The Academy of Medical Sciences, Wellcome, and the Human Infection Challenge vaccine network convened a one-day workshop on how to develop the environment for Controlled Human Infection Model studies in the UK. The report of the workshop was published in July 2018.
Controlled Human Infection Model studies
In a Controlled Human Infection Model (CHIM) study, a well-characterised strain of an infectious agent is given to carefully selected adult volunteers in order to better understand human diseases, how they spread, and find new ways to prevent and treat them. These studies play a vital role in helping to develop vaccines for infectious diseases.
On 6 February 2018, the Academy of Medical Sciences, supported by the Human Infection Challenge Vaccine network, the Medical Research Council and Wellcome, held a workshop to discuss the current environment for CHIM studies in the UK and whether there was a need for additional measures to ensure appropriate oversight of this research. This built on the Academy's past report in 2005 considering this topic.
During the workshop, which was co-Chaired by Professor Andrew Pollard FMedSci and Professor Maria Zambon FMedSci, participants raised a number of points that they felt were pertinent to the current landscape for CHIM studies:
- There continues to be significant investment in CHIM studies as part of a wider goal of tackling endemic, pandemic and emergent infectious diseases.
- There is a need to build the capacity and capabilities of low- and middle-income countries for conducting CHIM research locally.
- There is a need for an ethical framework that guides the use of CHIM studies.
- CHIM studies are not without their risks, and high quality standards of manufacturing challenge agents and conducting CHIM studies should be adhered to as far as possible.
- Increasing numbers of collaborations between sectors, both within the UK and internationally, are allowing an exchange of knowledge and expertise that can expand the use of CHIM studies and accelerate the benefits derived from them.
- Establishing an archive of challenge agents would be of great benefit to the research community.
- Registration of CHIM studies is essential to knowledge sharing and open innovation in this area of research.
- The research community should engage with regulators to ensure that regulation remains proportionate and fit for purpose in light of any developments in CHIM studies.
For the full report, including suggested next steps from the co-Chairs, please download via the link on the right.
In 2002, the Academy held a meeting to discuss the risks, benefits and conduct of CHIM studies in the UK. The report, published in 2005, recommended changes to the way CHIM studies are overseen in the UK to help ensure the safety and welfare of volunteers involved in these studies. Though these changes were not implemented, CHIM studies have continued to be important in testing host-pathogen interaction and vaccine targets.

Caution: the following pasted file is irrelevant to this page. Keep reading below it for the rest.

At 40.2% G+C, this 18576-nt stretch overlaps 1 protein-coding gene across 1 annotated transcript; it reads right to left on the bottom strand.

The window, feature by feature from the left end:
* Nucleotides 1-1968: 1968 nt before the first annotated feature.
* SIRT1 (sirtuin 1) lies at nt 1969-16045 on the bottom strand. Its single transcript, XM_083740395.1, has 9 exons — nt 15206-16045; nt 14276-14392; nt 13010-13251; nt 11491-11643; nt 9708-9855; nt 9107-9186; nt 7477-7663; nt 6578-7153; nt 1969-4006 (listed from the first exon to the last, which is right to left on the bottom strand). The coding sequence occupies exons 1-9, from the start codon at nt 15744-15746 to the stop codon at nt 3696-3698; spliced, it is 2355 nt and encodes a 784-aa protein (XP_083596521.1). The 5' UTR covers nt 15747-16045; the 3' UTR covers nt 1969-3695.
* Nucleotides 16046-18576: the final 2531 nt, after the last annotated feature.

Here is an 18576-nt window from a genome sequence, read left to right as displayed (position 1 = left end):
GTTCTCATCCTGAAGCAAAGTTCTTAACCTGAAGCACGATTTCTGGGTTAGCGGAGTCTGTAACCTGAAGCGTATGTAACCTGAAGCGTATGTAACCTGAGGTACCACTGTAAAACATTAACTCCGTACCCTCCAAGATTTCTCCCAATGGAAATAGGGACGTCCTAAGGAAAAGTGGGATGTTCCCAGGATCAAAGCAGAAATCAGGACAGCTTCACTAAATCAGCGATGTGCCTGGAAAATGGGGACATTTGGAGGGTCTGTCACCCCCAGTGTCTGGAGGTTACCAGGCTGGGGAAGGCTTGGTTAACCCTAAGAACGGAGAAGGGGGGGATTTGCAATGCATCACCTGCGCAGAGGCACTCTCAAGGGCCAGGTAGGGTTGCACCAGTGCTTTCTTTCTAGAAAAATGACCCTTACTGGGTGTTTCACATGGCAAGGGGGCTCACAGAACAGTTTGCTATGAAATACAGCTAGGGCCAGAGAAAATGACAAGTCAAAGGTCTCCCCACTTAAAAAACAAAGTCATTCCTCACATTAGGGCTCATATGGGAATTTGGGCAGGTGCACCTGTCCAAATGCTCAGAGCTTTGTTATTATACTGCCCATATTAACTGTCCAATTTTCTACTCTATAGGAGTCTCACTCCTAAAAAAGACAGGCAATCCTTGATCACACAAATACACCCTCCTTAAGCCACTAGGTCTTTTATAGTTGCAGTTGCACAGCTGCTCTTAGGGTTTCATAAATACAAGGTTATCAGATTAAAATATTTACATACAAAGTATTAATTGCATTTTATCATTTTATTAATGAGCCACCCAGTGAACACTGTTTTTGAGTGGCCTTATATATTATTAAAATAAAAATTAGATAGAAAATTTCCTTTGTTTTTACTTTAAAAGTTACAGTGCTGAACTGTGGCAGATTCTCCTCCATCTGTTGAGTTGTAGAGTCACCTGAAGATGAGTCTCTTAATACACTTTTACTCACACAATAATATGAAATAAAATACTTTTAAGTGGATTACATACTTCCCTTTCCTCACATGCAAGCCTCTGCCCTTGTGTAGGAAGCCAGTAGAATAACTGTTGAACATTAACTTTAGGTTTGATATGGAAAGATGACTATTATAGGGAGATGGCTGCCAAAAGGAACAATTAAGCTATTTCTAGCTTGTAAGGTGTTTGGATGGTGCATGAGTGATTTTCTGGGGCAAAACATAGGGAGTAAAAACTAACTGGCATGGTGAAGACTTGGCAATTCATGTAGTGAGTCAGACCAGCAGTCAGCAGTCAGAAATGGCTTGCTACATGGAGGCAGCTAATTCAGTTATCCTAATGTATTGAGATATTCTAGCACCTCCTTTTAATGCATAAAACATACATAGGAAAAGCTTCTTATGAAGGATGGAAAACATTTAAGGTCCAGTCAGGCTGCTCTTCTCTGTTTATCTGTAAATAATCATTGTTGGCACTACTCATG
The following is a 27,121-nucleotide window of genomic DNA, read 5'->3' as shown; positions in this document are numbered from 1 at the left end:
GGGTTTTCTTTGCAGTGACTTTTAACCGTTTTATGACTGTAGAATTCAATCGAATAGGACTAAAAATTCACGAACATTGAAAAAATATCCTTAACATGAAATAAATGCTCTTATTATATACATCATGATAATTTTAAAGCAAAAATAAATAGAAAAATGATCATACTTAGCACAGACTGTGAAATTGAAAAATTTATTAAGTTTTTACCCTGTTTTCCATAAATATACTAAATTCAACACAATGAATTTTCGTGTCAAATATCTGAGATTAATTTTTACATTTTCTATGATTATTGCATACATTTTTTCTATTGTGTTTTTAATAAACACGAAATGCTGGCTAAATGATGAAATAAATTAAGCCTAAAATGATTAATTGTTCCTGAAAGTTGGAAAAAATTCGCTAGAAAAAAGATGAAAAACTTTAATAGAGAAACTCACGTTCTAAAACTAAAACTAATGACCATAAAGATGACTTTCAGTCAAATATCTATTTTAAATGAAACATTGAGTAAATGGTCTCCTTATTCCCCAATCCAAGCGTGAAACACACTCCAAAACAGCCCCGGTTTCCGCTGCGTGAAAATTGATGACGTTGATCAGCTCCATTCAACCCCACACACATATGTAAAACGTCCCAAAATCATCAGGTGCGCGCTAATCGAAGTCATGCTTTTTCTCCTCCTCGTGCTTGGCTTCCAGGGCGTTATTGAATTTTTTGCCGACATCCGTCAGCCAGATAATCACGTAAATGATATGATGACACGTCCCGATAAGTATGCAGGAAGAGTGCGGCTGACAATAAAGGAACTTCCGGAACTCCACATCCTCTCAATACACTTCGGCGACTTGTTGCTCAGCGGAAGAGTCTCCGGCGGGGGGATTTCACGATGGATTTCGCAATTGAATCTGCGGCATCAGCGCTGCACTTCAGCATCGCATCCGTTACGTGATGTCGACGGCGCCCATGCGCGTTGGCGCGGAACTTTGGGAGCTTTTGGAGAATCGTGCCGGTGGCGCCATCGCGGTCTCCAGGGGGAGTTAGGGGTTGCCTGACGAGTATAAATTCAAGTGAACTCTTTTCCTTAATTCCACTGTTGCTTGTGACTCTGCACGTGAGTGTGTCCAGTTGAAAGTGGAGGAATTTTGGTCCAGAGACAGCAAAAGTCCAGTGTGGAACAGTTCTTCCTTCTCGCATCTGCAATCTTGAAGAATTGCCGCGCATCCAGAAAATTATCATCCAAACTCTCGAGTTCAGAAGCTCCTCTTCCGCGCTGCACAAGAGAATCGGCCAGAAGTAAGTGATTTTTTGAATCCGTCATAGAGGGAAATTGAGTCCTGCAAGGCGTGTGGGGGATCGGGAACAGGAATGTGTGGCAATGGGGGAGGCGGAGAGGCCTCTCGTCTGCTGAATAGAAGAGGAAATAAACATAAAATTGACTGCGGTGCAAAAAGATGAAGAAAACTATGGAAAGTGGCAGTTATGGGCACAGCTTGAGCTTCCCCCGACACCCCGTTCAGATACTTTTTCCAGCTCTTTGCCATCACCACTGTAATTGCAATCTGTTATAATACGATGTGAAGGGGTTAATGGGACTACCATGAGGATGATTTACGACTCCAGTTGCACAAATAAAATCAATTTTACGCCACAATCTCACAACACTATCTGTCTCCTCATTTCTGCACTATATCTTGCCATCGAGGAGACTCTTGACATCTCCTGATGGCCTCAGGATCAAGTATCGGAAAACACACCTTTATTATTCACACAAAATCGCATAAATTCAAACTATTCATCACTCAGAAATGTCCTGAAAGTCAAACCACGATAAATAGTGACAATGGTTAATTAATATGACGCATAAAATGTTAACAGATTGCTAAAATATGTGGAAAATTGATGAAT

The Academy hosted a workshop in February 2018, held jointly with Wellcome and the MRC-funded Human Infection Challenge vaccine (HIC-Vac) network, which brought together experts from across the life sciences ecosystem including academia, industry, and the wider regulatory sector to discuss how to develop the environment to carry out CHIM studies in the UK. Attendees considered the existing regulation of CHIM study agents, and procedures to ensure the safety of volunteers that participate in studies.
The report of this workshop has been published, and presentations from the speakers at the workshop are available to download.
The regulation and oversight of CHIM studies, also known as Human Challenge Studies, Microbial Challenge Studies, and Volunteer Infection Studies, was considered by the Academy in a past report.
The report, ‘Microbial Challenge Studies of Human Volunteers’, published in 2005, recommended the creation of a National Expert Advisory Committee to identify mechanisms to ensure the safety and welfare of human subjects involved in these studies. This Committee would have had the remit to oversee the scientific, ethical, safety, legal and societal issues of CHIM studies, to establish a central registry of studies and to provide guidance on the proper preparation and storage of CHIM materials.
While the report has helped to inform consideration of CHIM studies in the years since its publication (for example, through its checklist of ethical issues that researchers and ethics committees need to consider), regulators did not feel the creation of a new Committee was warranted and so did not implement the recommendation.
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